<jats:p> 3102 </jats:p><jats:p> Background: BRAF alterations (alts) account for ~4% of non-small cell lung cancers (NSCLC) with 50% being non-V600 alts. Because these alts are functionally heterogeneous and have a poorly characterized genomic landscape, determining appropriate treatment strategies is a challenge. Methods: The Guardant360 clinical database was queried for NSCLC patients (pts) with BRAF alts. Alts were categorized by clonality, type and class (1 and 2: BRAF monomer and dimer signaling; 3: requires co-occurring upstream RAS-mediated signaling). Functionality and drug screen assays were performed in Ba/F3 cells. Pts with non-V600 mutations were analyzed for sensitivity to MEK +/- BRAF inhibitors (M+Bi). Results: 306 unique BRAF alts were identified and the majority were observed once (233/306; 76%). Amplifications (806/1663; 48.5%) and missense alts (795/1663; 47.8%) were the most common occurrences. Missense alts were predominantly clonal (58%), and of known functionality (428/795; 54%). All class 1-2 alts were activating in Ba/F3 cells, while class 3 alts were found to have variable functionality (activating: 4/9). Functionality was correlated with clonality as demonstrated by class 1-3 alts having higher clonality compared to variants of unknown significance (VUS) (1: 56%; 2: 54%; 3: 45%; VUS: 38%; P&lt;0.01). Drug screens for G469V and L597R alts showed resistance to first generation BRAF inhibitors (IC50 ≥100nM), but sensitivity to M+Bi (IC50 0.02-36nM). Growth inhibition was more pronounced for dabrafenib + trametinib (D+T) (IC50 &lt;0.1nM) compared to encorafenib + binimetinib (IC50 8-35nM) and vemurafenib + cobimetinib (IC50 2-36nM). BRAF D594G mutation (class 3) was not activating in Ba/F3 cells. Three pts with non-V600 alts were treated with M+Bi. G469V and D594G had rapid disease progression (PFS 2 and 4 mos respectively), while pt with L597R has ongoing partial response (PFS 8+ mos). Conclusions: BRAF alts show correlation between clonality and functionality, which provides important clinical information given the numerous VUS in the BRAF non-V600 setting. Drug screens reveal non-V600 alts may be sensitive to M+Bi and suggest D+T is the most active combination. Clinical data supports that some non-V600 BRAF mutations may be sensitive to M+Bi. </jats:p>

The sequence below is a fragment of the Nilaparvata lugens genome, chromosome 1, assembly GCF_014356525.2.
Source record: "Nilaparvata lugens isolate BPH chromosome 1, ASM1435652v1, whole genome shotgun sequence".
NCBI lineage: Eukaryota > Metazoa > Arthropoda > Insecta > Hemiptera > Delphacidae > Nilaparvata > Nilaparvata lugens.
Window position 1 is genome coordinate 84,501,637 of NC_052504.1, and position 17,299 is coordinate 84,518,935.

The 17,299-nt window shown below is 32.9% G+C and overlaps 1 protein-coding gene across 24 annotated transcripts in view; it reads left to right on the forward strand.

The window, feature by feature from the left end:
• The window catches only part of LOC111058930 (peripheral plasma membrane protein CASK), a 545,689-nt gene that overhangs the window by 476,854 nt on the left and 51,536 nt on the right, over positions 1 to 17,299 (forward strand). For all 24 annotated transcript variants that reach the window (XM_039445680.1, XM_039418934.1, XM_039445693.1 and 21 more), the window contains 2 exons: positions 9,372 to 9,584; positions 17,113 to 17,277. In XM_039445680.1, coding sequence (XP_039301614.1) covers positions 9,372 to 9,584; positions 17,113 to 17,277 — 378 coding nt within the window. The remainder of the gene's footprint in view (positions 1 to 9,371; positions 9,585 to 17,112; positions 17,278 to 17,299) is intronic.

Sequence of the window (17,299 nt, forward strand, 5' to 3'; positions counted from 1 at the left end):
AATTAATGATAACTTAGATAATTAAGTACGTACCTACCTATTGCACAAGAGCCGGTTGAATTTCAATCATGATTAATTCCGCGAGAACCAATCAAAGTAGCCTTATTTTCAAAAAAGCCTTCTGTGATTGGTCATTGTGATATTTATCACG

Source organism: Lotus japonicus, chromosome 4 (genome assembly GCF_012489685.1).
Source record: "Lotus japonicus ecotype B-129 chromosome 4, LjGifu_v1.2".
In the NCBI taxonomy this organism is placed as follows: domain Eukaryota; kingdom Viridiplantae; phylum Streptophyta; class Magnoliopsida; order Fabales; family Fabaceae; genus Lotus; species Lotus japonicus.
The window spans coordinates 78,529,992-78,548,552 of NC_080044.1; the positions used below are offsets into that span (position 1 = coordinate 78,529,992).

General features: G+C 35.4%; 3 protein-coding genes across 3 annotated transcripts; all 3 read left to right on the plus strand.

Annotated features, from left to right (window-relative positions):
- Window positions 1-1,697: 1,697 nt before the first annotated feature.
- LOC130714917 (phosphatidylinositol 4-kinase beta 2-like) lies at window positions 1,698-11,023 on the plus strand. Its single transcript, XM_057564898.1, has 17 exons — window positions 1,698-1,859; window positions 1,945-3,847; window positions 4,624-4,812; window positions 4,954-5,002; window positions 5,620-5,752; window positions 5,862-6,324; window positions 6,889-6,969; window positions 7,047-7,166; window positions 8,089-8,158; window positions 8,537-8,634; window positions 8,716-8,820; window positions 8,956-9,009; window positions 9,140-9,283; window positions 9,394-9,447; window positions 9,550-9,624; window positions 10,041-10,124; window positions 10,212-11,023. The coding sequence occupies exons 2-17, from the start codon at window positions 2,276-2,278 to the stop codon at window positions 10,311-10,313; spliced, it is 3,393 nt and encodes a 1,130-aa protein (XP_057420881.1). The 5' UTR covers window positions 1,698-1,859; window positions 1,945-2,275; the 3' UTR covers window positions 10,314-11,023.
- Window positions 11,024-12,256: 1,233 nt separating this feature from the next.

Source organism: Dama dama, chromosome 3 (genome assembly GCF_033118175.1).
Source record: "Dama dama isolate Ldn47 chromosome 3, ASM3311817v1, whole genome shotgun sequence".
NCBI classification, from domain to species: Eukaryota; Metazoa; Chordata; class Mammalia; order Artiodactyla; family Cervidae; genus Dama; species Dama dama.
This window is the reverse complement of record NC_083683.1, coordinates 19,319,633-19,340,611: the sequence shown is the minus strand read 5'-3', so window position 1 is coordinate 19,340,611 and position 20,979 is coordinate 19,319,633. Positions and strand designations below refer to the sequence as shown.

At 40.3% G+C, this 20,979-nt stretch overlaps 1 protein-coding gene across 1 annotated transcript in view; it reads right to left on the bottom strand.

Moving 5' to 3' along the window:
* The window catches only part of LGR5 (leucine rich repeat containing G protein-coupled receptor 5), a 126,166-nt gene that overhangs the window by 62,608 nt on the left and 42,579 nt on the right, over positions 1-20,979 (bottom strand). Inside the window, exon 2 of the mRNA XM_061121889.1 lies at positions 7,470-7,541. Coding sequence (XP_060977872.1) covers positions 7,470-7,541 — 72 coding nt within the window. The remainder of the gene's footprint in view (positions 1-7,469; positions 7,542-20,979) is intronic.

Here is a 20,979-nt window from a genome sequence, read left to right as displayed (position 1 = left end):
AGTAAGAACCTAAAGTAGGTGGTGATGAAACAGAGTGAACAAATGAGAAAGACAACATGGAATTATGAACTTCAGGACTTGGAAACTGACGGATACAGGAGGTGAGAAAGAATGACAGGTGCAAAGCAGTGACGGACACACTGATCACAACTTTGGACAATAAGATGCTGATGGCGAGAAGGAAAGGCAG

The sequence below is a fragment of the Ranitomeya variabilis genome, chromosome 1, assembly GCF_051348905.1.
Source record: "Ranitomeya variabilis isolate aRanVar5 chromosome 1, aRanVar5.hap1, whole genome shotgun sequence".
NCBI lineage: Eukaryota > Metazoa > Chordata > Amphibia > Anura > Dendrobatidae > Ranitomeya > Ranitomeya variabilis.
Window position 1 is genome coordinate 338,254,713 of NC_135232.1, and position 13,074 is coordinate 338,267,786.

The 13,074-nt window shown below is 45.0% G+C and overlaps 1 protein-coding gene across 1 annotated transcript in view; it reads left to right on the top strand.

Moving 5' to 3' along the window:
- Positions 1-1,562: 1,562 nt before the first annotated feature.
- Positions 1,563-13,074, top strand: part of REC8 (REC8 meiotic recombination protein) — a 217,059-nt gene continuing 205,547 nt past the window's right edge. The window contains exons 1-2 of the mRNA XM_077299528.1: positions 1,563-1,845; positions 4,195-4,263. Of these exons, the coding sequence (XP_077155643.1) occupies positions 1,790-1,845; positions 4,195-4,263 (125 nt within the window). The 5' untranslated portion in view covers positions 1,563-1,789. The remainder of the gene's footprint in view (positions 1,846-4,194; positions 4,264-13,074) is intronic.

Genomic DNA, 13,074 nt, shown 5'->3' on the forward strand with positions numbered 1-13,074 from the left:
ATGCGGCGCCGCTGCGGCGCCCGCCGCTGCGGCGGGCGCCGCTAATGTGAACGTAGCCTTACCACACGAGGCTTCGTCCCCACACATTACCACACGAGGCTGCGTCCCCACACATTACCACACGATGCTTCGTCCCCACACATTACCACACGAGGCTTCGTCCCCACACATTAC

Authors
Negrao, MV; Raymond, VM; Lanman, RB; Ng, PKS; Nagy, R; Banks, K; Zhu, VW; Amador, BE; Roarty, E; Chae, YK; Clarke, JM; Crawford, J; Ou, S-HI; Gandara, DR; Heymach, J; Bivona, TG; McCoach, CE
MLA Citation
Negrao, Marcelo Vailati, et al. “Molecular biology and treatment strategies for non-V600 BRAF-mutant NSCLC.Journal of Clinical Oncology, vol. 37, no. 15_suppl, American Society of Clinical Oncology (ASCO), 2019, pp. 3102–3102. Crossref, doi:10.1200/jco.2019.37.15_suppl.3102.
URI
https://scholars.duke.edu/individual/pub1415273
Source
crossref
Published In
Journal of Clinical Oncology : Official Journal of the American Society of Clinical Oncology
Volume
37
Published Date
Start Page
3102
End Page
3102
DOI
10.1200/jco.2019.37.15_suppl.3102

Osimertinib for patients (pts) with leptomeningeal metastases (LM) associated with EGFRm advanced NSCLC: The AURA LM study.

Authors
Ahn, M-J; Chiu, C-H; Cheng, Y; Han, J-Y; Goldberg, SB; Greystoke, A; Crawford, J; Zhao, Y; Huang, X; Johnson, M; Vishwanathan, K; Mendoza-Naranjo, A; Mok, TSK
MLA Citation
Ahn, M. .. J., et al. “Osimertinib for patients (pts) with leptomeningeal metastases (LM) associated with EGFRm advanced NSCLC: The AURA LM study.Ann Oncol, vol. 30 Suppl 2, 2019, p. ii48. Pubmed, doi:10.1093/annonc/mdz063.003.
URI
https://scholars.duke.edu/individual/pub1370576
PMID
32131251
Source
pubmed
Published In
Ann Oncol
Volume
30 Suppl 2
Published Date
Start Page
ii48
DOI
10.1093/annonc/mdz063.003